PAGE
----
Allan's photo

Allan’s photo

Allan's photo

Allan’s photo

Allan's photo

Allan’s photo

If we had entered the other way, we would have first come to patio terraces by the house.

terrace2

the same corner in 2009

the same corner in 2009

garden tour mingling

garden tour mingling

pots

on the terrace near the house

on the terrace near the house

design drawing

design drawing

map of house and garden

map of house and garden

snacks, cool water, George, and the beautiful windows (Allan's photo)

snacks, cool water, George, and the beautiful windows (Allan’s photo)

George and Maurice's adorable dog, Ricky

George and Maurice’s adorable dog, Ricky

Allan's photo. I was in love, as I am sure you can guess.

Allan’s photo. I was in love, as I am sure you can guess.

looking out over the field of green spires

view from the terrace: looking out over the field of green spires (pruned by deer)

meadow

We walked back toward the stairs we’d entered by, and passed the scree garden next to the knot garden.

scree garden

scree garden

scree2

Allan's photo

Allan’s photo

the other side of the knot garden

the other side of the knot garden

Crocosmia spilling over

Crocosmia spilling over

looking back at the knot garden

looking back at the knot garden

Maurice had recently turned part of the slope past the scree garden into a rockery.  As the owner of Joy Creek Nursery, he has a ready supply of the coolest plants.

overview

rockery

their favourite sit spot

their favourite sit spot

red

red2

rockerytree

the view

the view

I found my way down via the lawn rather than the stairs.

path

intense sun as we go further afield

intense sun as we go further afield

downhill: a bed surrounding a small shed

downhill: a bed surrounding a small shed

behind the shed, a buddleia...

behind the shed, a buddleia…

...living up to its name, butterfly bush.

…living up to its name, butterfly bush.

Allan's photo

Allan’s photo

butterflu2

butterfly photos

butterfly photos

A rhodo for Steve and John

A rhodo for Steve and John

still further afield in the mown paths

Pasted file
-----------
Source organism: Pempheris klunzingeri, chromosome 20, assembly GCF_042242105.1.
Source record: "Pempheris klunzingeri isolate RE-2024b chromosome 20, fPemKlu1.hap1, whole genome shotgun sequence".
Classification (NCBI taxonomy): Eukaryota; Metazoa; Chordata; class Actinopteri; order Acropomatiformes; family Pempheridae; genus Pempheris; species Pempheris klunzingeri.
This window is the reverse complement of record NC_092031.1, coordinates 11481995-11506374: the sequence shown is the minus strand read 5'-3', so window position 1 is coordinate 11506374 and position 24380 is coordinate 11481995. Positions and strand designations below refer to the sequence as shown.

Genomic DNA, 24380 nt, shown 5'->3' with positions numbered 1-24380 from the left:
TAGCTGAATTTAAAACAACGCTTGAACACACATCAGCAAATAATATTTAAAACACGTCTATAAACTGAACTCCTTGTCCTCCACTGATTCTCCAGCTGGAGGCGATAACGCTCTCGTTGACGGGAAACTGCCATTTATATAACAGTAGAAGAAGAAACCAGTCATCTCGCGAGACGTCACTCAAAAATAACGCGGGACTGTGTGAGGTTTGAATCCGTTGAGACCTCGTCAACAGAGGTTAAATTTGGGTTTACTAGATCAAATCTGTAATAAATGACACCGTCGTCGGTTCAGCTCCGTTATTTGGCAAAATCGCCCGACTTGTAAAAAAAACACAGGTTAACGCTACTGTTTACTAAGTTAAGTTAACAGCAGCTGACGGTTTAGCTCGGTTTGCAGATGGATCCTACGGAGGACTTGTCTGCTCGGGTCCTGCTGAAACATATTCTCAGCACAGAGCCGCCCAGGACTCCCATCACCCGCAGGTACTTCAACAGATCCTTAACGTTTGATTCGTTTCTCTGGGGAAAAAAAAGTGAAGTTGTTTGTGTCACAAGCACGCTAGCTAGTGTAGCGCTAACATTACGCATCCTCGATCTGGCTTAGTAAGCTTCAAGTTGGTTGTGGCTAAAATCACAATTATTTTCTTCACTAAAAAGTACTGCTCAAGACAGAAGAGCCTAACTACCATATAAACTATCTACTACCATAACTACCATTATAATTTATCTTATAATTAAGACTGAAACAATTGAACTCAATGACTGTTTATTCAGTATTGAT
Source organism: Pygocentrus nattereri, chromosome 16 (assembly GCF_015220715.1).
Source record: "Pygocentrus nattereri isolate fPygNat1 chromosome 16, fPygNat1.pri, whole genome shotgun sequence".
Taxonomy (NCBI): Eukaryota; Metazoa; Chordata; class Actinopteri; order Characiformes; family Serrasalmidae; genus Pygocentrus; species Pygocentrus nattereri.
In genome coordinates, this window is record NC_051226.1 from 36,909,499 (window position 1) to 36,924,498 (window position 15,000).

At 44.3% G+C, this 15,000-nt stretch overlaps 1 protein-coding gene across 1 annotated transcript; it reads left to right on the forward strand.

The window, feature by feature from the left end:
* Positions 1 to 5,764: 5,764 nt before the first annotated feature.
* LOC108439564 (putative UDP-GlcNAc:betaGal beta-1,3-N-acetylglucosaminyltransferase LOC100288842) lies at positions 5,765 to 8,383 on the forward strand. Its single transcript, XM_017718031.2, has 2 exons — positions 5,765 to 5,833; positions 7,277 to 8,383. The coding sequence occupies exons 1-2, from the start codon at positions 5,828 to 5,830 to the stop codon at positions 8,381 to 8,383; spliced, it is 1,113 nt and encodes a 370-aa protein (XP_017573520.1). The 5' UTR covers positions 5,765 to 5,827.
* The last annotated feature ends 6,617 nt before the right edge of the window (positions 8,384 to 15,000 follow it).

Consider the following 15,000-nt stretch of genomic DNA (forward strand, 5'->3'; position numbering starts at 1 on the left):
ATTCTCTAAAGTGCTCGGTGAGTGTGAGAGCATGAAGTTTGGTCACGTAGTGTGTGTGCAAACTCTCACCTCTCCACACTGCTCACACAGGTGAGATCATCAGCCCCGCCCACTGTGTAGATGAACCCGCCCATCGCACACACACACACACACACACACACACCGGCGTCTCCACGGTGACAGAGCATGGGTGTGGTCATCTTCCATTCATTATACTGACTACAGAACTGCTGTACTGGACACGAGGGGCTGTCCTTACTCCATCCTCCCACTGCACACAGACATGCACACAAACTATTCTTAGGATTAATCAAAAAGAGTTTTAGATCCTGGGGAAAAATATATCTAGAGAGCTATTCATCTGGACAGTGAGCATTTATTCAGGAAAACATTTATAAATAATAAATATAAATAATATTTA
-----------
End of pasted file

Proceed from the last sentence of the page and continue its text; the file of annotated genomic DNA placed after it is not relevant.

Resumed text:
still further afield in the mown paths

At the end of another path, access to Wapato State Park

At the end of another path, access to Wapato State Park, a bird watchers’ paradise

Allan's photo

Allan’s photo

With no time to explore a state park as well, we turn back.

With no time to explore a state park as well, we turn back.

Many clever garden tourers carried parasols.

Many clever garden tourers carried parasols.

the lavender edges driveway from off in the fields

the lavender edges driveway from off in the fields

looking back on the fields

looking back on the fields

We must depart, although I would see so much more by walking around the house again.

We must depart, although I would see so much more by walking around the house again.

a garden by the driveway

a garden by the driveway

Bees buzzed beside us all the way down the lavender-edged driveway.

Bees buzzed beside us all the way down the lavender-edged driveway.

lav5

What I learned the next day in a lecture by Maurice Horn:

The original garden design called for a belvedere.  (I had to google that.)

The windows go from knee height to over (most) human’s heights.

The house is all windows except for a central bathroom.

The garden has Buddhist iconography because George is a Buddhist.

The bolsters of shrubs are earth, the yellow and red flowers are fire, Hebe ‘Quicksilver’ is water.

Clematis integrifolia and viorn2 resist the root nibbling the moles that eat other clematis roots.

The window views remind him of Japanese woodblock prints that were in his childhood home.

Next: a wetland restoration garden

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Joy Creek

Some of these photos were taken on a trip that I made in spring with Long Beach parks manager Mike Kitzman to buy plants for the new beach approach garden and some parks, but some of the photos of later summer flowers may have been taken when Mary and I went to Sauvie Island, because I cannot imagine being that close to Joy Creek without dragging her to the nursery.

spring at Joy Creek

spring at Joy Creek

English delphiniums

English delphiniums

mixed border

mixed border

Penstemons, part of the "Kissed" series for which Joy Creek is renowned.